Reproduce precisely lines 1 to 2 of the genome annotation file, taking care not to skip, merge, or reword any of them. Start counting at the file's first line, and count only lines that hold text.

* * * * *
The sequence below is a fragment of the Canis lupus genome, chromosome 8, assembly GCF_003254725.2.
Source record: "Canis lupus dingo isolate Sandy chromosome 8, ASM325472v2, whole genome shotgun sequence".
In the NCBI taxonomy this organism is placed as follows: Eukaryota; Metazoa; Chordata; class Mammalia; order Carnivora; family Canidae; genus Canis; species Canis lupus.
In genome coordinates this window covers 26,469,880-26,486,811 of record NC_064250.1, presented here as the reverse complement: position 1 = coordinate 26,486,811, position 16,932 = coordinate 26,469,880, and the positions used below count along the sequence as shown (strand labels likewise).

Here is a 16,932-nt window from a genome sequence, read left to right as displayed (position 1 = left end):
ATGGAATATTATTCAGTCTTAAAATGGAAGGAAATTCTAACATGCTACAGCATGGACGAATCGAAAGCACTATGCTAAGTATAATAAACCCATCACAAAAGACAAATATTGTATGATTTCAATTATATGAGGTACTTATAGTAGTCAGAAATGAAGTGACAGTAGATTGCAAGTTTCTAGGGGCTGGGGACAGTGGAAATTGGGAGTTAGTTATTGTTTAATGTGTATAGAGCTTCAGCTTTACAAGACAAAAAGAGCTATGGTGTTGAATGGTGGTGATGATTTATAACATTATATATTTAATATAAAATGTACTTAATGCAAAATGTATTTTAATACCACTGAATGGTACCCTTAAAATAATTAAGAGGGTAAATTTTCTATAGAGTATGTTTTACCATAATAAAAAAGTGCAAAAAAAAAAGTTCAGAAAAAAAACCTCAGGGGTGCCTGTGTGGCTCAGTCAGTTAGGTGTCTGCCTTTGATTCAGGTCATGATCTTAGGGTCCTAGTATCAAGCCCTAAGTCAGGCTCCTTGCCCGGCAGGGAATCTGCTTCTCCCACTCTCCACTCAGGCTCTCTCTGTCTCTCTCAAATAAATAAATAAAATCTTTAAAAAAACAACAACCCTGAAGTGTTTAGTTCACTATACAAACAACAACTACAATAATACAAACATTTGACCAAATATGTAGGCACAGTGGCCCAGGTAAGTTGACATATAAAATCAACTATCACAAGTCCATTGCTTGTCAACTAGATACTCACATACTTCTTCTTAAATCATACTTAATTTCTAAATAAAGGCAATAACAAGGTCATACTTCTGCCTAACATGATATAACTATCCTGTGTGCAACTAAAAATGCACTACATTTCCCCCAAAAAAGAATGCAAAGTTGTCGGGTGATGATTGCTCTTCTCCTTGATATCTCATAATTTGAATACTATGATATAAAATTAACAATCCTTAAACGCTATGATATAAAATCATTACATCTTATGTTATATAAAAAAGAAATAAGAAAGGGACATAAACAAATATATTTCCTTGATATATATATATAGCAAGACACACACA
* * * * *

The sequence below is a fragment of the Canis lupus genome, chromosome 8, assembly GCF_003254725.2.
Source record: "Canis lupus dingo isolate Sandy chromosome 8, ASM325472v2, whole genome shotgun sequence".